Ingemar Stenmark to Lindsey Vonn: ‘Don’t beat my record too early’

Leave a comment

Lindsey Vonn‘s top priority for the remainder of her career is to break the World Cup wins record held by Swede Ingemar Stenmark. She is at 77 victories, nine shy of the record.

Stenmark’s goal? To hold onto the record a little bit longer.

“Keep on winning, but don’t beat my record too early,” Stenmark, in an NBCSN interview at the world championships on Tuesday, said he told Vonn on Monday. “She can beat it, but not this year. Maybe next year.”

Stenmark won his 86 World Cup races between 1974 and 1989, with 46 in giant slalom and 40 in slalom. He has said he raced one downhill — the most daunting course in Kitzbuehel, Austria — and minimal super-Gs. The super-G was not run on the World Cup until a little more than halfway into his career.

Stenmark made 231 World Cup starts, according to the International Ski Federation, and raced for the last time just before his 33rd birthday. Vonn is already at 371 starts, nearing the women’s record of 408 held by retired Austrian Renate Goetschl. Vonn turns 33 on Oct. 18.

Vonn and Stenmark first met last Feb. 23 at a World Cup race in Stockholm, where Vonn’s first question to the Swede was, “How’d you do it? How’d you get so many wins?”

On Monday, Stenmark told Vonn that if she beats his record, she also must win “Dancing with the Stars,” as Stenmark did on the Swedish version of the show in 2015.

“If you help teach me to dance for the show, it’s a deal,” Vonn told him.

This season, Vonn has one win in five World Cup races since her rushed return from breaking her right upper arm in a November training crash. She can’t reach Stenmark’s record this season — there are too few races remaining.

If Vonn goes on a winning tear in the next year, she can break the record before the PyeongChang Olympics.

MORE: Roger Federer takes in World Champs with Lindsey Vonn

Danielle Perkins is first U.S. boxer to win world title in 3 years

Danielle Perkins
Screenshot
Leave a comment

Danielle Perkins became the U.S.’ first world champion boxer in this Olympic cycle, taking the heavyweight crown in Russia on Sunday.

Perkins, a 37-year-old who played college basketball at George Mason and St. John’s, improved from bronze in 2018 to earn her first world title, blanking defending world champion Yang Xiaoli of China 5-0 in Sunday’s final.

Video of the bout is here.

Perkins was slated to fight Yang in the 2018 World semifinals but withdrew due to medical reasons, according to USA Boxing.

The heavyweight division is 81+kg, but the heaviest Olympic weight division is capped at 75kg.

The last American to earn a world title was Claressa Shields in 2016, before she repeated as Olympic champion in Rio and moved to the professional ranks.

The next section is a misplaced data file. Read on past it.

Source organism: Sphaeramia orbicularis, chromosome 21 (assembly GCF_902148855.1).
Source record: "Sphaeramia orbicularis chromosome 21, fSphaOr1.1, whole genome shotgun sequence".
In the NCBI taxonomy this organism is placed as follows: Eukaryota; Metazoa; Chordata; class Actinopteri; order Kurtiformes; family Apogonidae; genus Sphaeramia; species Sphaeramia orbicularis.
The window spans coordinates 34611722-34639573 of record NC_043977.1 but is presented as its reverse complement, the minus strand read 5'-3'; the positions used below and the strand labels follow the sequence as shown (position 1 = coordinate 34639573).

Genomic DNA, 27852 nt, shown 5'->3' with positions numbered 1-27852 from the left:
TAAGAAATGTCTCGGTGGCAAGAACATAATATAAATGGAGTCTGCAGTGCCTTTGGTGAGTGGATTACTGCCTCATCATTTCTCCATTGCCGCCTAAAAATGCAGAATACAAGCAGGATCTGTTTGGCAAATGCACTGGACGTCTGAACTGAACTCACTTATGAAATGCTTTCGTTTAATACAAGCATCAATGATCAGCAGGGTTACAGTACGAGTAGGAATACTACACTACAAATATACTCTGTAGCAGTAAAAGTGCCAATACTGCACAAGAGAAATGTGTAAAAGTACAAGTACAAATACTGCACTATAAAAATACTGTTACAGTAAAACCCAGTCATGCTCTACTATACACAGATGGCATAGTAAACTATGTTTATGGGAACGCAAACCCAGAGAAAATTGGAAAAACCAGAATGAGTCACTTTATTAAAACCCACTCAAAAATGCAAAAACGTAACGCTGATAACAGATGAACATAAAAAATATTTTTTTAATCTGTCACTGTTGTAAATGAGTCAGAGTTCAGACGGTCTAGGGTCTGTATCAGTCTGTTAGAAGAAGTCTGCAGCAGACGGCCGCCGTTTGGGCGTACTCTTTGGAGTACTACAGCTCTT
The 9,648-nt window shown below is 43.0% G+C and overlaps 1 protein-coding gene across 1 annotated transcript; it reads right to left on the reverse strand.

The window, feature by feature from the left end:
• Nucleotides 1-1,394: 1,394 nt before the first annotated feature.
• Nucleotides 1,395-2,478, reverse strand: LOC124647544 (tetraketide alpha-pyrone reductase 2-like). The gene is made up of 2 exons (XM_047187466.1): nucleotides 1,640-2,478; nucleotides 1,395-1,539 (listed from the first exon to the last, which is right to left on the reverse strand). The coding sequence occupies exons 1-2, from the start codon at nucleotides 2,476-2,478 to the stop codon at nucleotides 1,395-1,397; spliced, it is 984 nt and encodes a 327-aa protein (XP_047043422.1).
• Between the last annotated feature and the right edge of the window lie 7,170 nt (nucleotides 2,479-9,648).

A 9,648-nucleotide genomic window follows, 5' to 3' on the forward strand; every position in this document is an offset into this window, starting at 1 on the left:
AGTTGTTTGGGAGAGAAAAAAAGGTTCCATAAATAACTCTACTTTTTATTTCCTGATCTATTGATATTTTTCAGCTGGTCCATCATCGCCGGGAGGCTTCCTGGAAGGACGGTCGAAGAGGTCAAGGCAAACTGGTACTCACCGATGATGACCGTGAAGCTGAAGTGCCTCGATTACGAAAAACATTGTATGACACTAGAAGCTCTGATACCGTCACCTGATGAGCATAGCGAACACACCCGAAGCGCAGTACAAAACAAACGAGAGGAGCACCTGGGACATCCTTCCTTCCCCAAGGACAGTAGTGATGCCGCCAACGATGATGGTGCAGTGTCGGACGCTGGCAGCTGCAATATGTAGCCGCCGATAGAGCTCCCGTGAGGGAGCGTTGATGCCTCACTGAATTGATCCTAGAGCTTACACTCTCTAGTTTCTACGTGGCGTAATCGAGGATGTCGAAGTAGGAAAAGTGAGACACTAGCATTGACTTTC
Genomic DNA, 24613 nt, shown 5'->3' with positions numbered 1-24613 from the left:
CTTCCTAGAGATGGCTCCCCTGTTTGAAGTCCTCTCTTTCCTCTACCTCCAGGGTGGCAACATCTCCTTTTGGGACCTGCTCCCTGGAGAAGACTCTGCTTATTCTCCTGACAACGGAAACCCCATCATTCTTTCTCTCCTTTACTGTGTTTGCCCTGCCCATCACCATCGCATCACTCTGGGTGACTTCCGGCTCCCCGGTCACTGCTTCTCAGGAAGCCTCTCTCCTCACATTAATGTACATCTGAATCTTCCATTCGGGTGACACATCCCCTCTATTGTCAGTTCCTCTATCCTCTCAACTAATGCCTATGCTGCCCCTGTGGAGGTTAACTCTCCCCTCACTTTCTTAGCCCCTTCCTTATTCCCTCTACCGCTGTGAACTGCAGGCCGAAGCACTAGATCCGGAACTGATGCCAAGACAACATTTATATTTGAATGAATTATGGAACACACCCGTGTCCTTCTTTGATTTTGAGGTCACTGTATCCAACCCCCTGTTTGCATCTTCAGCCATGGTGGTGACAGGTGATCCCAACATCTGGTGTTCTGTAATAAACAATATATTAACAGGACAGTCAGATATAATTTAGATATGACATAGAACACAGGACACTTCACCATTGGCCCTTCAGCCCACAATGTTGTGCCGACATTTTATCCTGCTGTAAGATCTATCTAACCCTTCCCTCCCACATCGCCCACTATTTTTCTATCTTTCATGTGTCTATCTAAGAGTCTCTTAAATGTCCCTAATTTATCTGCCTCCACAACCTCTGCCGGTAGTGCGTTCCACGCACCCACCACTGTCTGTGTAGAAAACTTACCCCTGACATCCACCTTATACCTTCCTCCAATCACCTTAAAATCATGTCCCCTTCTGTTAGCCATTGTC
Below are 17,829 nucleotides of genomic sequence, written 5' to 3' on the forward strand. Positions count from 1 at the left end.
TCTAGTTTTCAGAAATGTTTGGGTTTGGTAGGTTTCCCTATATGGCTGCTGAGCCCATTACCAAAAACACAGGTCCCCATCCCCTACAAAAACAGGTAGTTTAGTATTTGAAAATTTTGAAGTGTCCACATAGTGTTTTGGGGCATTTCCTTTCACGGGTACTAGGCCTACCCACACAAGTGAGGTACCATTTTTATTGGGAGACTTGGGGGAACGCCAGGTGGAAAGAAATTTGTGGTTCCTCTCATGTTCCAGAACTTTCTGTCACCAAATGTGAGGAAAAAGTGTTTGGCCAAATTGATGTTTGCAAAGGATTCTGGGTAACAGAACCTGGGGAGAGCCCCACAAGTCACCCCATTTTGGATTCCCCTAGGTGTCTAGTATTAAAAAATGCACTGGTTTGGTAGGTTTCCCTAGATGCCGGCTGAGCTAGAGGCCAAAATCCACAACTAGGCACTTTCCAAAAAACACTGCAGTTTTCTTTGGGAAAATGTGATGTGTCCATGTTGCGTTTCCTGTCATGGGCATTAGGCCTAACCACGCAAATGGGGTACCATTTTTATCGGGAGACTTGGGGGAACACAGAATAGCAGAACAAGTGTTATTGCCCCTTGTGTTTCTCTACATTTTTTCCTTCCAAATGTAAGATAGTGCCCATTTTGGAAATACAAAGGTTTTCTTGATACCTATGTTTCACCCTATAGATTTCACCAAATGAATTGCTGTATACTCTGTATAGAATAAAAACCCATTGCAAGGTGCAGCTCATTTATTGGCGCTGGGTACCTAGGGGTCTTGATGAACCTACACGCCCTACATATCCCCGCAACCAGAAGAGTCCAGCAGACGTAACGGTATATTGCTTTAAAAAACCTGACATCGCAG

The Olympic trials are in December in Louisiana, after which winners will fight internationally in early 2020 in bids to qualify for the Tokyo Games.

OlympicTalk is on Apple News. Favorite us!

MORE: IOC strips Olympic status from boxing body AIBA

Brigid Kosgei shatters marathon world record in Chicago

Leave a comment

Kenyan Brigid Kosgei shattered a 16-year-old world record in the women’s marathon by 81 seconds, winning the Chicago Marathon in 2:14:04 on Sunday.

Brit Paula Radcliffe had held the record of 2:15:25 set at the 2003 London Marathon. Kenyan Mary Keitany holds the female-only record of 2:17:01 from the 2017 London Marathon. Both Kosgei and Radcliffe, the only women to break 2:17, ran with men in their record races.

Radcliffe’s record was the longest-standing for the men’s or women’s marathon of the last 50 years.

Kosgei did it one day after Eliud Kipchoge became the first person to run a sub-two-hour marathon in a non-record-eligible event in Vienna. She won by a gaping 6 minutes, 47 seconds over Ethiopian Ababel Yeshaneh.

Kosgei, who won Chicago in 2018 and the London Marathon in April, came in highly favored. The 25-year-old tuned up with the fastest half-marathon ever by a woman (by 23 seconds) on Sept. 8 on a non-record-eligible course.

“2:10 is possible for a lady,” Kosgei said after Sunday’s record.

Jordan Hasay, the top U.S. woman in the field, stopped after feeling a sharp hamstring strain after two miles. Hasay, who was coached by Alberto Salazar before his ban in a U.S. Anti-Doping Agency case, is one of several women in contention for the three Olympic spots at the Feb. 29 trials in Atlanta.

Kenyan Lawrence Cherono won the men’s race by one second over Ethiopian Dejene Debela in 2:05:45.

The U.S.’ top marathoner, Galen Rupp, dropped out around mile 23 after straining a calf around the sixth mile. Rupp, who was also coached by Salazar, was racing for the first time since the 2018 Chicago Marathon and Achilles surgery.

Mo Farah, the defending champion and four-time Olympic track gold medalist, finished eighth in 2:09:58. He also dropped from the leaders before the halfway point.

American Daniel Romanchuk and Swiss Manuela Schar won the wheelchair races.

Romanchuk, 21, repeated as champion. He has also won Boston London and New York City in the last year. Schar distanced decorated American Tatyana McFadden by 4:14, though McFadden did qualify for the Tokyo Paralympics with her runner-up finish (as did Romanchuk).

The fall major marathon season concludes with the New York City Marathon on Nov. 3, featuring defending champions Mary Keitany and Lelisa Desisa and 2018 Boston Marathon champion Des Linden.

OlympicTalk is on Apple News. Favorite us!

MORE: Chicago Marathon results